2020 started as a detour for me; choosing to take a break from clinical medicine to pursue a parallel science career. I was seeking a new set of problems: Cracking a slide, fighting the focus on my microscope or forgetting to change the medium in cell culture over lengthy patient prescriptions and endless 3rd world system downfalls that healthcare workers spend a lifetime fighting. 6 months into the new year, we found ourselves within the confines of our homes and without access to the laboratory until our lecturer thoughtfully decided to bring science to us with the legendary Foldscope.
I hid a container of Cream Cheese in one corner of my fridge and probably caused my partner to re-evaluate his life choices when I hysterically grabbed it from his hands before he attempted to dump it into the bin. We opened it up and found exactly what I’d been hoping for – An impressive, green, fuzzy mold! Excuse the gross picture!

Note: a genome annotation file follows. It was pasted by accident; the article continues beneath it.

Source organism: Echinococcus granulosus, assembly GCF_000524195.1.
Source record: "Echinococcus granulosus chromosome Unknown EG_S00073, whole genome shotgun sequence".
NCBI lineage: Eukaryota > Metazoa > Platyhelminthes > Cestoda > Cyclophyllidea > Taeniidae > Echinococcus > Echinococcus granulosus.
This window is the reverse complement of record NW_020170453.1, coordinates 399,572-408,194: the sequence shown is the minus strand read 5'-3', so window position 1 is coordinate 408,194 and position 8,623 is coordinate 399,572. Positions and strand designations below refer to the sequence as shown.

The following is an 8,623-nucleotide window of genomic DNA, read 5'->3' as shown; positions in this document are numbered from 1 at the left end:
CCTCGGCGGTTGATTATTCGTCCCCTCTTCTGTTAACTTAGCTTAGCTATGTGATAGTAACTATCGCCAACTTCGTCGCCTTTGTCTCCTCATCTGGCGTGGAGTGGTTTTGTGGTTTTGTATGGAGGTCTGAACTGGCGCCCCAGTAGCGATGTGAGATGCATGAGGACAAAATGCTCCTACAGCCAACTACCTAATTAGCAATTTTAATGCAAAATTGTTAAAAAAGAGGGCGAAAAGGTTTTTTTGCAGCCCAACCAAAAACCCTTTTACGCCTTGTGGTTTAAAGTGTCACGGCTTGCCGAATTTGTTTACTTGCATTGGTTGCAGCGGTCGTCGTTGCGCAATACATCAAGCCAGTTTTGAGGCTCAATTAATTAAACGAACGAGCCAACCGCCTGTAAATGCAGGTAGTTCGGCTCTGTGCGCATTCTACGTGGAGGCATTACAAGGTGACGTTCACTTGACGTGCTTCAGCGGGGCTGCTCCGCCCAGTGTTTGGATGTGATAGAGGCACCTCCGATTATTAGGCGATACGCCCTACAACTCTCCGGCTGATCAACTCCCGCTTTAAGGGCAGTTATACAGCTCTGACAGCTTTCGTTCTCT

In the food science industry, cheese is classified into 3 groups based on water content. Softer cheeses (like cream cheese) have a high water content and therefore provide a good environment for growing fungi. The most common fungal species that’s responsible for the characteristic green/blue mold is the Penicillium species and is a growing problem for the industry. . I’m no scientist so I couldn’t tell you for certain what species my resident fungus belongs to but it certainly produced some cool pictures with my Foldscope!
- Kure C, Skaar I. The fungal problem in cheese industry. Current Opinion in Food Science. 2019;29:14-19.
- Farrelly, Lauren. “How Does Mold Grow on Cheese?” sciencing.com, https://sciencing.com/mold-grow-cheese-5384755.html.